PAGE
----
delivered the opinion of the court:
Defendant, Madison V. Miller, was charged by indictment filed in the circuit court of Franklin County with the offense of attempt (murder). Following a jury trial, defendant was found guilty as charged. Defendant appeals the judgment entered by the trial court.
Defendant has failed to file a post-trial motion. On appeal, he presents three issues for review. He first contends that he was denied a fair trial due to a comment made by the trial judge in the presence of the jury. Next, he contends that certain testimony concerning the nature and extent of the injuries suffered by the victim was irrelevant and prejudicial. Lastly, by motion which we granted, defendant additionally contends that his indictment was insufficient.
Defendant’s conviction stems from an incident in which he shot Gerald Gardner three times with a .22-caliber automatic rifle. The evidence at trial showed that while at a tavern during the course of the evening of the crime, hostility arose between defendant and Gardner. While exchanging insults, Gardner twice struck defendant, the second time causing *414defendant to fall from a barstool where he was sitting. At one point, a friend of defendant threatened to go to her home and get her gun to use against Gardner, but defendant told her not to do so since he had one of his own. Subsequently, defendant left the tavern with his friend and he was driven to a lounge where his car was parked. En route, defendant stated that he was going to get his gun and “get even” with Gardner and that he was going to “kill” him. Approximately 30 minutes to an hour later defendant returned to the tavern in his own car. He met Gardner in front of the tavern and there continued his argument with Gardner. Thereafter, Gardner went back inside the tavern. Defendant then entered the tavern holding his rifle at the waist and he shot Gardner three times. A physician, Dr. Fox, testified to the nature and extent of the wounds. One bullet had passed through Gardner’s right thigh. Another entered at Gardner’s belt line and the third bullet entered the chest in the area of the ninth rib. The physician stated that in his opinion Gardner would have died had it not been for the extensive emergency medical care given to Gardner.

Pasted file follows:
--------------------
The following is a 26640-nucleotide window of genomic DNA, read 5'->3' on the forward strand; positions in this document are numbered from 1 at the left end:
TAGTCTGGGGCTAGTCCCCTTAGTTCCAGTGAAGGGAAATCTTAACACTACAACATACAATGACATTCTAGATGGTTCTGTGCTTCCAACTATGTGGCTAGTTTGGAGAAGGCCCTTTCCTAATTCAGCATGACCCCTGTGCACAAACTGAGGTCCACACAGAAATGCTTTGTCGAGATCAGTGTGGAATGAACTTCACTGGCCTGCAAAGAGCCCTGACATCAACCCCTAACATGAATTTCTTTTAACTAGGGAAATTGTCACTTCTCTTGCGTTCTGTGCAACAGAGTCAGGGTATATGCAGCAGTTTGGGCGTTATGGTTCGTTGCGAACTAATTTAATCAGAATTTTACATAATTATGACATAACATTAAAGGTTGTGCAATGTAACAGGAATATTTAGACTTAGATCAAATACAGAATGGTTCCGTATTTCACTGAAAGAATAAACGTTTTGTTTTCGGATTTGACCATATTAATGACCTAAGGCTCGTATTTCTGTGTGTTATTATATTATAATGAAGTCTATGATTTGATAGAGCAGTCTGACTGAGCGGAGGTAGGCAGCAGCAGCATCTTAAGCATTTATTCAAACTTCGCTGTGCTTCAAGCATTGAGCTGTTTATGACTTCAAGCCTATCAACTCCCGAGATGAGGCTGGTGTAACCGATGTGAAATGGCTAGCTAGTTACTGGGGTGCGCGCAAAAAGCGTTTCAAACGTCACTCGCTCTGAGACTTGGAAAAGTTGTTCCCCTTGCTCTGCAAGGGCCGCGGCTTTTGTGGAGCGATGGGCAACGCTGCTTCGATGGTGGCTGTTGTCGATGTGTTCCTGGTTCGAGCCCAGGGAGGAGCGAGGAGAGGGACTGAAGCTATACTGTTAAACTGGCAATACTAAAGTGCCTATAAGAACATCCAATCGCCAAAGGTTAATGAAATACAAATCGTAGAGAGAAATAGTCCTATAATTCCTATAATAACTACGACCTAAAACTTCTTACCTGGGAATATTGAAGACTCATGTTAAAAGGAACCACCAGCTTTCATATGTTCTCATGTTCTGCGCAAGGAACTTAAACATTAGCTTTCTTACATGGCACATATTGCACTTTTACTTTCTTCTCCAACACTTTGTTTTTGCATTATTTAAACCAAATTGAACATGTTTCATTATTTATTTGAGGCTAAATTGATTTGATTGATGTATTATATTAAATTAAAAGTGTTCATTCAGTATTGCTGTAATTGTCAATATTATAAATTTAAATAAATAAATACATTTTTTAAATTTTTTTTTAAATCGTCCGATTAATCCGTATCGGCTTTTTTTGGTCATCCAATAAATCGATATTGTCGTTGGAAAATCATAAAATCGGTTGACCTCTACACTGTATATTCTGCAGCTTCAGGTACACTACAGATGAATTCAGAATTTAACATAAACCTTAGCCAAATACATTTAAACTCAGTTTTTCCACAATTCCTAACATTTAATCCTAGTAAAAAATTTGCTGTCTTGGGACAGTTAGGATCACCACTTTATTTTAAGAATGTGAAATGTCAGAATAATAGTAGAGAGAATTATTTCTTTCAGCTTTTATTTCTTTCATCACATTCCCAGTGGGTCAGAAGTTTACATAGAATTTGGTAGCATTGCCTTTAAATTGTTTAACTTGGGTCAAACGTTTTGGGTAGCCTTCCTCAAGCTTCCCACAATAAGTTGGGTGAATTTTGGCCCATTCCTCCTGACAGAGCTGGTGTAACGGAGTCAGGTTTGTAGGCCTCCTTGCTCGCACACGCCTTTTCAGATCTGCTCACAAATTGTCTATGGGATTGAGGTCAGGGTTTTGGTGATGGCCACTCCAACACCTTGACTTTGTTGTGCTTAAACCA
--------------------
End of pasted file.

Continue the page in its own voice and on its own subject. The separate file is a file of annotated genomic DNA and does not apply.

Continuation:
At the close of the evidence the jury was given a “special interrogatory” asking them to decide whether defendant was acting under a sudden and intense passion resulting from serious provocation by Gardner at the time of the shooting. The interrogatory was answered “no” and the jury returned a verdict of guilty of attempt murder.